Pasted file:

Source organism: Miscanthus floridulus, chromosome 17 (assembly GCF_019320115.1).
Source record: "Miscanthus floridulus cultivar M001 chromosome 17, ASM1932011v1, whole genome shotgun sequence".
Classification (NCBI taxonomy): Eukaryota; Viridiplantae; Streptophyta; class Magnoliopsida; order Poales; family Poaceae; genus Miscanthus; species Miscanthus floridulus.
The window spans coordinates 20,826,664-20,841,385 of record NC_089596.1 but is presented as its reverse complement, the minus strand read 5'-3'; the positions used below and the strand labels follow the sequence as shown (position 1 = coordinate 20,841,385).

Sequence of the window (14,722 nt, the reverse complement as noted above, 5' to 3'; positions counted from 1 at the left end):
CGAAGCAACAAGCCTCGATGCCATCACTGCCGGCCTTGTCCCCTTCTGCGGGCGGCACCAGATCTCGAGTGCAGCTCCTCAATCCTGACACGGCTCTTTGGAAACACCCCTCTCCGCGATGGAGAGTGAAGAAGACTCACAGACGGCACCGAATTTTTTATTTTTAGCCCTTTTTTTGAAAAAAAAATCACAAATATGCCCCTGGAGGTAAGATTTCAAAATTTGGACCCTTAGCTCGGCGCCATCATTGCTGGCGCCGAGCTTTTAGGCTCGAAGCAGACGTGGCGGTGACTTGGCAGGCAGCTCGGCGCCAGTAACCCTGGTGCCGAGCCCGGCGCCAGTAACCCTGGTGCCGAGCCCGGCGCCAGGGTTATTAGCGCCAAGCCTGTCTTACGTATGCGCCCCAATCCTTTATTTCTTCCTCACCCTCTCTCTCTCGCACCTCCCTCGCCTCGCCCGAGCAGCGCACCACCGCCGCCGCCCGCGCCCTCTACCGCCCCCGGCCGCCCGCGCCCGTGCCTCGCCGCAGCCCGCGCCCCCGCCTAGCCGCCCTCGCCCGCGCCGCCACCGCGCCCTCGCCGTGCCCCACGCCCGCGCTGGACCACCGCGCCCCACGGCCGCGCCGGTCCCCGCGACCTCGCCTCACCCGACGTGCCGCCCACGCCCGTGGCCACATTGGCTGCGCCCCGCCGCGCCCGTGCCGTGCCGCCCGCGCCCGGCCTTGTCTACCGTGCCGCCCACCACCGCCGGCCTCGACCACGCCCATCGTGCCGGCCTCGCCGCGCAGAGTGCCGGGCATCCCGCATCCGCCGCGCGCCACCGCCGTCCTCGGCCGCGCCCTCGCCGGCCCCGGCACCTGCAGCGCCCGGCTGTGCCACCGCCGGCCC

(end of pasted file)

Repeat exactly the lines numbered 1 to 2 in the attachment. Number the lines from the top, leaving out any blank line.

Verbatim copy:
Source organism: Miscanthus floridulus, chromosome 17 (assembly GCF_019320115.1).
Source record: "Miscanthus floridulus cultivar M001 chromosome 17, ASM1932011v1, whole genome shotgun sequence".